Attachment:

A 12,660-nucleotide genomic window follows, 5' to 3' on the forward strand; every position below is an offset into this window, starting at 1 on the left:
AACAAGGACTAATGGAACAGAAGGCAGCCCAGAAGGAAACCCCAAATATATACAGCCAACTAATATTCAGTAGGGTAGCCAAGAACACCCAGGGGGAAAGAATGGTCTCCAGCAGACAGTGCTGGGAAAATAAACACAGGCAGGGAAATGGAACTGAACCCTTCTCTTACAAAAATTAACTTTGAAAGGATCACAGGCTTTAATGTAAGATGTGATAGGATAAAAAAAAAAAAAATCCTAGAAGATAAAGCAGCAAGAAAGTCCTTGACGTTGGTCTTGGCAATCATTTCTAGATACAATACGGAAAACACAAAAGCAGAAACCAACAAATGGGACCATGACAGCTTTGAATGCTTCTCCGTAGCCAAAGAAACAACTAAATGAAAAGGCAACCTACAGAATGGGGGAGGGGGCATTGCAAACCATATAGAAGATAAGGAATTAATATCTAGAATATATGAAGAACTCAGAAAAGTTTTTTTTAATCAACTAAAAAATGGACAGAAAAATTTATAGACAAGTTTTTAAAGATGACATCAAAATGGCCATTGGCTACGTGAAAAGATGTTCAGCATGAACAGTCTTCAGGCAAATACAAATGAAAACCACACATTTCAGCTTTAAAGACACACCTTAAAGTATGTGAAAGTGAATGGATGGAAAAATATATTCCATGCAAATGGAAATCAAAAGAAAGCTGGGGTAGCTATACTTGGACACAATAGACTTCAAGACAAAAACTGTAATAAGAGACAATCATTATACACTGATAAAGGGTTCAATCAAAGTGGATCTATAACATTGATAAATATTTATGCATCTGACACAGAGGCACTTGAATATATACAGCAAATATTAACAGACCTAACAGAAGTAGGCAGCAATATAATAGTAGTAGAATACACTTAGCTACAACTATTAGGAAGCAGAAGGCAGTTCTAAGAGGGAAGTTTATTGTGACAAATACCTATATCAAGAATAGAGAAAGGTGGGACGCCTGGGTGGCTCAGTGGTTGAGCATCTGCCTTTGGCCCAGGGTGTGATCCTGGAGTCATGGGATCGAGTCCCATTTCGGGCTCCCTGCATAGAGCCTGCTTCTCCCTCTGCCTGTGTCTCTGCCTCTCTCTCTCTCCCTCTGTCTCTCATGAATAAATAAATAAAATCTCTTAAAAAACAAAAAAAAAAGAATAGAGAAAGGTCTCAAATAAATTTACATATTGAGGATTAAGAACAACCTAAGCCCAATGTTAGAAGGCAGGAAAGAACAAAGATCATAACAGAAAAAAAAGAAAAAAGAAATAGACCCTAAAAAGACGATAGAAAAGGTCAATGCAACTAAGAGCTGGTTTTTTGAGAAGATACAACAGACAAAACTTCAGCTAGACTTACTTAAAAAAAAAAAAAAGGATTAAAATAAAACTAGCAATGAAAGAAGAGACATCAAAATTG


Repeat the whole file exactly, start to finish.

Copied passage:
A 12,660-nucleotide genomic window follows, 5' to 3' on the forward strand; every position below is an offset into this window, starting at 1 on the left:
AACAAGGACTAATGGAACAGAAGGCAGCCCAGAAGGAAACCCCAAATATATACAGCCAACTAATATTCAGTAGGGTAGCCAAGAACACCCAGGGGGAAAGAATGGTCTCCAGCAGACAGTGCTGGGAAAATAAACACAGGCAGGGAAATGGAACTGAACCCTTCTCTTACAAAAATTAACTTTGAAAGGATCACAGGCTTTAATGTAAGATGTGATAGGATAAAAAAAAAAAAAATCCTAGAAGATAAAGCAGCAAGAAAGTCCTTGACGTTGGTCTTGGCAATCATTTCTAGATACAATACGGAAAACACAAAAGCAGAAACCAACAAATGGGACCATGACAGCTTTGAATGCTTCTCCGTAGCCAAAGAAACAACTAAATGAAAAGGCAACCTACAGAATGGGGGAGGGGGCATTGCAAACCATATAGAAGATAAGGAATTAATATCTAGAATATATGAAGAACTCAGAAAAGTTTTTTTTAATCAACTAAAAAATGGACAGAAAAATTTATAGACAAGTTTTTAAAGATGACATCAAAATGGCCATTGGCTACGTGAAAAGATGTTCAGCATGAACAGTCTTCAGGCAAATACAAATGAAAACCACACATTTCAGCTTTAAAGACACACCTTAAAGTATGTGAAAGTGAATGGATGGAAAAATATATTCCATGCAAATGGAAATCAAAAGAAAGCTGGGGTAGCTATACTTGGACACAATAGACTTCAAGACAAAAACTGTAATAAGAGACAATCATTATACACTGATAAAGGGTTCAATCAAAGTGGATCTATAACATTGATAAATATTTATGCATCTGACACAGAGGCACTTGAATATATACAGCAAATATTAACAGACCTAACAGAAGTAGGCAGCAATATAATAGTAGTAGAATACACTTAGCTACAACTATTAGGAAGCAGAAGGCAGTTCTAAGAGGGAAGTTTATTGTGACAAATACCTATATCAAGAATAGAGAAAGGTGGGACGCCTGGGTGGCTCAGTGGTTGAGCATCTGCCTTTGGCCCAGGGTGTGATCCTGGAGTCATGGGATCGAGTCCCATTTCGGGCTCCCTGCATAGAGCCTGCTTCTCCCTCTGCCTGTGTCTCTGCCTCTCTCTCTCTCCCTCTGTCTCTCATGAATAAATAAATAAAATCTCTTAAAAAACAAAAAAAAAAGAATAGAGAAAGGTCTCAAATAAATTTACATATTGAGGATTAAGAACAACCTAAGCCCAATGTTAGAAGGCAGGAAAGAACAAAGATCATAACAGAAAAAAAAGAAAAAAGAAATAGACCCTAAAAAGACGATAGAAAAGGTCAATGCAACTAAGAGCTGGTTTTTTGAGAAGATACAACAGACAAAACTTCAGCTAGACTTACTTAAAAAAAAAAAAAAGGATTAAAATAAAACTAGCAATGAAAGAAGAGACATCAAAATTG